As China allocates 2023 tariff rate quotas for corn and wheat, some local governments are highlighting their success in obtaining import quotas, but this is also illustrating the relatively small volumes available for private businesses.
A key dispute in the US-China trade war was that China was not allowing the import quotas for products like corn, wheat, and rice to be filled. Additionally, many companies might be assigned quotas that were so small that they were not economically viable. If companies then didn’t use those quotas, they would face challenges in the following years in being able to apply and get granted a quota.
Luoyang, a city in Henan province, said that in August their local government worked with local businesses to teach them about the import quota system and assist them in filing the for quotas.
One company, Luoyang Feed, obtained corn import quotas for 872 tons. This was also the first time a company in the city had received an import quota in five years. This compares with the company’s annual yearly feed output of 240k tons.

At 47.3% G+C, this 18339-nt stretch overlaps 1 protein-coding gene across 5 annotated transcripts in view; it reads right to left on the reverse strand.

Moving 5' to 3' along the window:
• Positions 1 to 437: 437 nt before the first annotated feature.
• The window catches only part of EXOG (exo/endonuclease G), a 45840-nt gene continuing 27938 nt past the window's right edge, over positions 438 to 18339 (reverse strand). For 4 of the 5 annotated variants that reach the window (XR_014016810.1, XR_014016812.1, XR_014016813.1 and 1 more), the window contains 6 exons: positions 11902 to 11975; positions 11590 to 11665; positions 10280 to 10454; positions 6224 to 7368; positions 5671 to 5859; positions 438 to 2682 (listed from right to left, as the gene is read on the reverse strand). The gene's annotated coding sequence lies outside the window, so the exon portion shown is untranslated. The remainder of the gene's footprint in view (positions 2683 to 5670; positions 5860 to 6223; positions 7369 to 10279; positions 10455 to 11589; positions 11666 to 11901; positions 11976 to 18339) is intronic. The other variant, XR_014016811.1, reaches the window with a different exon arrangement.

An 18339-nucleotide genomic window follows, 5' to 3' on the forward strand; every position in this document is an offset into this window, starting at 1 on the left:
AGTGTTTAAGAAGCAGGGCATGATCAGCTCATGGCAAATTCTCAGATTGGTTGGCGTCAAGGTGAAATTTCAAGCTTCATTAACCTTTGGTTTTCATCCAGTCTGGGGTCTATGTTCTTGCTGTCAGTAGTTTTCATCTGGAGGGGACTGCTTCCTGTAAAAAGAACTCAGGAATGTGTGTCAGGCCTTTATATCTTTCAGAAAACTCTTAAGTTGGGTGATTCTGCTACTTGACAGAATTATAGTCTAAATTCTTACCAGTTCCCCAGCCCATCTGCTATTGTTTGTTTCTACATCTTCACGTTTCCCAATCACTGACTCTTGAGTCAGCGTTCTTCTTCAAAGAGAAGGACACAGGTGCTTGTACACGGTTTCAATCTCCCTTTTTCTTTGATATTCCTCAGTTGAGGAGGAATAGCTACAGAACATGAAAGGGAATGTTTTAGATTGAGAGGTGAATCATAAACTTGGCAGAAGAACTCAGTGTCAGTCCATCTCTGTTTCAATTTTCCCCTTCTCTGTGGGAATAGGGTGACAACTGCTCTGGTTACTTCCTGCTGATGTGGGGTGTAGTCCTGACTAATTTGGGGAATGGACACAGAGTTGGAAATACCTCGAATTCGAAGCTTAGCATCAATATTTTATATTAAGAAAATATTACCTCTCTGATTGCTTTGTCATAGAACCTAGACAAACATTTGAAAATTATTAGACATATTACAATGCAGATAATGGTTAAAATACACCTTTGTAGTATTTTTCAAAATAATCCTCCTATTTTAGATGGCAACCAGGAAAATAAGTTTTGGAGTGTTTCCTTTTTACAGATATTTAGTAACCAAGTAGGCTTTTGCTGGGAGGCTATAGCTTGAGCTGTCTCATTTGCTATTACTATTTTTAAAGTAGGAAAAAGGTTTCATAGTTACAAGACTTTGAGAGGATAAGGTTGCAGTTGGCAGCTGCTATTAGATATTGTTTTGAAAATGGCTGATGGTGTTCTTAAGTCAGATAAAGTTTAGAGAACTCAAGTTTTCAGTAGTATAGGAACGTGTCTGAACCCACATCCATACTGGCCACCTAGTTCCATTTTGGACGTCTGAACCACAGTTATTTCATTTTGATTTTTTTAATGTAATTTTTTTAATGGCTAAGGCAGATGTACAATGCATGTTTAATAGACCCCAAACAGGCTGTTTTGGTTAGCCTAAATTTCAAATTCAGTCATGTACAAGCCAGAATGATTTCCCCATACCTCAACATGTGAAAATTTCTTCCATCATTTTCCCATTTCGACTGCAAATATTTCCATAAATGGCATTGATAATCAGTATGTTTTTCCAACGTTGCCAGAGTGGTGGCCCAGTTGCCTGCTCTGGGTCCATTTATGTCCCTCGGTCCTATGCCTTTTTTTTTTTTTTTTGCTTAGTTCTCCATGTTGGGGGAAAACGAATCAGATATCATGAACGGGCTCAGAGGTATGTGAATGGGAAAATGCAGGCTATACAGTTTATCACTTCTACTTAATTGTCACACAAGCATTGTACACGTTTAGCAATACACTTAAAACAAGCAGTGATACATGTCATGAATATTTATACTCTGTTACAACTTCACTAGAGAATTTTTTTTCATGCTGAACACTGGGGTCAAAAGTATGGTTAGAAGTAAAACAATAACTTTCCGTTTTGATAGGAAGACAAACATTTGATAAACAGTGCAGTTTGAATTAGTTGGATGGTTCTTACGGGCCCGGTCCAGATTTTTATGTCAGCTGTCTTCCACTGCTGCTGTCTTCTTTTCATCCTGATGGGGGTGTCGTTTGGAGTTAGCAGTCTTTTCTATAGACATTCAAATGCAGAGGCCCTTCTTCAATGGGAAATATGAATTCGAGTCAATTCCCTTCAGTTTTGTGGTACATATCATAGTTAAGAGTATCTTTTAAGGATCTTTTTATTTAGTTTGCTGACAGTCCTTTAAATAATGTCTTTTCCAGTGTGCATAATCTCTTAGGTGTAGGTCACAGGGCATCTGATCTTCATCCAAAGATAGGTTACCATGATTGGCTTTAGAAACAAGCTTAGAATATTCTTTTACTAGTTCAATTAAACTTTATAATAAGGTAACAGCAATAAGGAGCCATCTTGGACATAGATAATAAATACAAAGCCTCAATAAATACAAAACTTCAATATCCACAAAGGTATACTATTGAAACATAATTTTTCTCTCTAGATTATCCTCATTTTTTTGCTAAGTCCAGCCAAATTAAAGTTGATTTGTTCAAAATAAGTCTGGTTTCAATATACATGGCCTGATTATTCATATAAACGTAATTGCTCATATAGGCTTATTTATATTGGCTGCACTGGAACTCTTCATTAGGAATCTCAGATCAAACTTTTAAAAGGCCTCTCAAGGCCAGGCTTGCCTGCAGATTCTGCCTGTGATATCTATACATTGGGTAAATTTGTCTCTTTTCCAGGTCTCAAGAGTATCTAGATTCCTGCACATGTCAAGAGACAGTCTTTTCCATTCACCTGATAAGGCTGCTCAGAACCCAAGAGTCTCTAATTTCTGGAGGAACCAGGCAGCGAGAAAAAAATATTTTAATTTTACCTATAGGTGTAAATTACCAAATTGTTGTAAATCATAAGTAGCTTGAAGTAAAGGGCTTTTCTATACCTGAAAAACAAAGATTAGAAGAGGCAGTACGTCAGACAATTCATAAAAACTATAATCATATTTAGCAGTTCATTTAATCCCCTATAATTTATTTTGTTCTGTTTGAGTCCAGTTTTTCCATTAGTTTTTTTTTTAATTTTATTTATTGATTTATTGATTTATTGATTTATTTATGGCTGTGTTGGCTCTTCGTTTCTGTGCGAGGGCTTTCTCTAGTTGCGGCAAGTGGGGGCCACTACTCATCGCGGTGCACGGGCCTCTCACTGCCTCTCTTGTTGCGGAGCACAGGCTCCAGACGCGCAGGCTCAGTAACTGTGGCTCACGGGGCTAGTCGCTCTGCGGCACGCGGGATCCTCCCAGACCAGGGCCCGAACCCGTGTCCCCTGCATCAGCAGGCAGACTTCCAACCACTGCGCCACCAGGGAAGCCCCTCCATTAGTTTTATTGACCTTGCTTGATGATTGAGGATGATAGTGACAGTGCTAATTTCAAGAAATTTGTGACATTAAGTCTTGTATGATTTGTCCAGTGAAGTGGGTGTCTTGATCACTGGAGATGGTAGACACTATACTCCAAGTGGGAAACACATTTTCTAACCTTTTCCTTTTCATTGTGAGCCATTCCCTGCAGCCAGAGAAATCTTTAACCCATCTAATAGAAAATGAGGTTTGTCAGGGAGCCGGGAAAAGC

Located nearly 400 miles inland, it would be relatively costly to import corn in containers from overseas and then transport it so far inland.
Also in Henan, the city of Puyang announced that two flour millers in the city had received import quotas of 689 tons. The city’s companies received total import quotas of 1378 tons, up 36 tons from the prior year, and this was a new record high for wheat import quotas in the city.
As part of the US-China trade deal, Beijing said the country would increase the amount of grain import quotas being used and make other reforms to improve the allocation of these quotas.
At the same time, many small and mid-sized private companies still face challenges to import grain due to relatively small allocations that may not be economically viable due to higher shipping costs. This means that state-owned companies remain the dominant players when it comes to sourcing grain from overseas.